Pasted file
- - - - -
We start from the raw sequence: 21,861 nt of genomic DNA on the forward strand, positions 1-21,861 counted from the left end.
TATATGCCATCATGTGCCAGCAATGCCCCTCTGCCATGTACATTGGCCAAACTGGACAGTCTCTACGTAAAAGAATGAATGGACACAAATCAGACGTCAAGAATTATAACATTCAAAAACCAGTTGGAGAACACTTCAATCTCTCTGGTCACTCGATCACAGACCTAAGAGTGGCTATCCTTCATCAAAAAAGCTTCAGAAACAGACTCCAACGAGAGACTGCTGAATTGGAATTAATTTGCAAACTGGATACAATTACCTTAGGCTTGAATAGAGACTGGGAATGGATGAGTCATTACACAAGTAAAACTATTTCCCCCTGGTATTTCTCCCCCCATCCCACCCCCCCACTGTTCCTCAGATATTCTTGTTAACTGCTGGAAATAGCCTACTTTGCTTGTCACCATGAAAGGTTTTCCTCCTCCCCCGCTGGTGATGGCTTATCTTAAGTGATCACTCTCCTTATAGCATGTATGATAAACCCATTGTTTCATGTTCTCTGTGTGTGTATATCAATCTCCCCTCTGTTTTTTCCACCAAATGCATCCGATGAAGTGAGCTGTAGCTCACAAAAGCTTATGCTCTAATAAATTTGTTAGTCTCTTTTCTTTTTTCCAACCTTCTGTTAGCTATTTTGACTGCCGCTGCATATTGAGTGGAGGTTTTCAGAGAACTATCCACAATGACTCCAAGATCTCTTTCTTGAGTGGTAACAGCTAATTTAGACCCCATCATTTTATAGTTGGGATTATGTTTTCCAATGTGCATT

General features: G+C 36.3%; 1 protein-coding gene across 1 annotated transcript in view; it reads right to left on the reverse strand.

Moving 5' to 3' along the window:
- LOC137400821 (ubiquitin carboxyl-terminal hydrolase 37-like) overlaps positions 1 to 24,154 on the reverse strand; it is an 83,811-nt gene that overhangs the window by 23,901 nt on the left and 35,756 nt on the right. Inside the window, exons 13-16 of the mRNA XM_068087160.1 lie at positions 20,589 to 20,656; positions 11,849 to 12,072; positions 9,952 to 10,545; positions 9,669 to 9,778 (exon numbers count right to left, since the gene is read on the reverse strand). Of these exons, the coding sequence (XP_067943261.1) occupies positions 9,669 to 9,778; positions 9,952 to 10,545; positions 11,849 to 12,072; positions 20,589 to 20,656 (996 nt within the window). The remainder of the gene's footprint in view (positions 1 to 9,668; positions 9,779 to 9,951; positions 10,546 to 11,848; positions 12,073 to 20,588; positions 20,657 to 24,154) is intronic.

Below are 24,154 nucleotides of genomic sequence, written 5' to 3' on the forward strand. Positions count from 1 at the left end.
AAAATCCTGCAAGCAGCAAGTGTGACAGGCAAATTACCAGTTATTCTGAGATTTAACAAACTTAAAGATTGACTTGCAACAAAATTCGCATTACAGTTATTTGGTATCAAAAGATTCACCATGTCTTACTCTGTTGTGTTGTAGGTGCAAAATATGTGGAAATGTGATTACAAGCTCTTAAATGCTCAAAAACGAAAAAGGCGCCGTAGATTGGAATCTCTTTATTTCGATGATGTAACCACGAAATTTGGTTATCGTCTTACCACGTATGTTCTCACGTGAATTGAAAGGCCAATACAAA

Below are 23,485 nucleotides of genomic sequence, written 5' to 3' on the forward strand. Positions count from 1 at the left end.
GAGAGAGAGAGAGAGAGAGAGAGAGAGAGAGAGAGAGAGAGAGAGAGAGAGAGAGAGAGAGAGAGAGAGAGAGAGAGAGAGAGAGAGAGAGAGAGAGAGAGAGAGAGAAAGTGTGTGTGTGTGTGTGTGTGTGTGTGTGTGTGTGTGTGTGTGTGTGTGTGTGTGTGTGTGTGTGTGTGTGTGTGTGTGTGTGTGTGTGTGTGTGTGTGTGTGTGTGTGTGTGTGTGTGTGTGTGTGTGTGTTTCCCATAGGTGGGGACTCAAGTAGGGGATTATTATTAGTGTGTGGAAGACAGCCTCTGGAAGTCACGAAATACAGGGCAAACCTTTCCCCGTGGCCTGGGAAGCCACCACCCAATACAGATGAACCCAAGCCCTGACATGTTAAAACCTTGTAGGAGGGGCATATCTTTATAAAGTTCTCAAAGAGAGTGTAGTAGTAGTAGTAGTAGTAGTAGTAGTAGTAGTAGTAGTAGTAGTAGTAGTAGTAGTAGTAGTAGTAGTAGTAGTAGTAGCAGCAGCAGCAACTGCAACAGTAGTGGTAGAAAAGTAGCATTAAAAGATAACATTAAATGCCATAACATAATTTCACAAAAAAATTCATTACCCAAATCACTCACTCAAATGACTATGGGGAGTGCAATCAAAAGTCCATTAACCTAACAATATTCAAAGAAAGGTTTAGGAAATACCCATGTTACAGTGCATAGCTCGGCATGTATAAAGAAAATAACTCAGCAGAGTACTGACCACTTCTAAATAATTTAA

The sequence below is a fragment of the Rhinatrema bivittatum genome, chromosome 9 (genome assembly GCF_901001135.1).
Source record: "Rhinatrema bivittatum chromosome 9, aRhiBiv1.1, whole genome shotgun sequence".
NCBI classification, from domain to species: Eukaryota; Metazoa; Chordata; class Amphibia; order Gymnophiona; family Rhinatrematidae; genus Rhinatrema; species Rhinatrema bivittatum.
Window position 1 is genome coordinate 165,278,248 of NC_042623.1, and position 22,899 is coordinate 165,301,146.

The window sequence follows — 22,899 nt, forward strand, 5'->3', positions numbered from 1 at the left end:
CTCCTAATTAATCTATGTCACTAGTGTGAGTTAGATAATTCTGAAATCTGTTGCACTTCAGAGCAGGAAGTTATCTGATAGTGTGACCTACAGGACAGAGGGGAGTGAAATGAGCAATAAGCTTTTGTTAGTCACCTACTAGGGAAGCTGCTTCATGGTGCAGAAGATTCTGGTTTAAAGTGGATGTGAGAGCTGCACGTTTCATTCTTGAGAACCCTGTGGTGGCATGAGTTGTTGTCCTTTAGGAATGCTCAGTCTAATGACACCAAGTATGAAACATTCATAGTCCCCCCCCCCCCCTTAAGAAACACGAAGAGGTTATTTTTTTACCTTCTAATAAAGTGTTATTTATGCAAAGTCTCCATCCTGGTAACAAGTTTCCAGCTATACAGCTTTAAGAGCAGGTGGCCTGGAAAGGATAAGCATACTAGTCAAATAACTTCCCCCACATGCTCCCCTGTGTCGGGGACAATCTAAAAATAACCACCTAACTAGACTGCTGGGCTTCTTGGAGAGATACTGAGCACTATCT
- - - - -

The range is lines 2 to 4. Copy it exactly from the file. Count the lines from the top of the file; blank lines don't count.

TATATGCCATCATGTGCCAGCAATGCCCCTCTGCCATGTACATTGGCCAAACTGGACAGTCTCTACGTAAAAGAATGAATGGACACAAATCAGACGTCAAGAATTATAACATTCAAAAACCAGTTGGAGAACACTTCAATCTCTCTGGTCACTCGATCACAGACCTAAGAGTGGCTATCCTTCATCAAAAAAGCTTCAGAAACAGACTCCAACGAGAGACTGCTGAATTGGAATTAATTTGCAAACTGGATACAATTACCTTAGGCTTGAATAGAGACTGGGAATGGATGAGTCATTACACAAGTAAAACTATTTCCCCCTGGTATTTCTCCCCCCATCCCACCCCCCCACTGTTCCTCAGATATTCTTGTTAACTGCTGGAAATAGCCTACTTTGCTTGTCACCATGAAAGGTTTTCCTCCTCCCCCGCTGGTGATGGCTTATCTTAAGTGATCACTCTCCTTATAGCATGTATGATAAACCCATTGTTTCATGTTCTCTGTGTGTGTATATCAATCTCCCCTCTGTTTTTTCCACCAAATGCATCCGATGAAGTGAGCTGTAGCTCACAAAAGCTTATGCTCTAATAAATTTGTTAGTCTCTTTTCTTTTTTCCAACCTTCTGTTAGCTATTTTGACTGCCGCTGCATATTGAGTGGAGGTTTTCAGAGAACTATCCACAATGACTCCAAGATCTCTTTCTTGAGTGGTAACAGCTAATTTAGACCCCATCATTTTATAGTTGGGATTATGTTTTCCAATGTGCATT

General features: G+C 36.3%; 1 protein-coding gene across 1 annotated transcript in view; it reads right to left on the reverse strand.

Moving 5' to 3' along the window: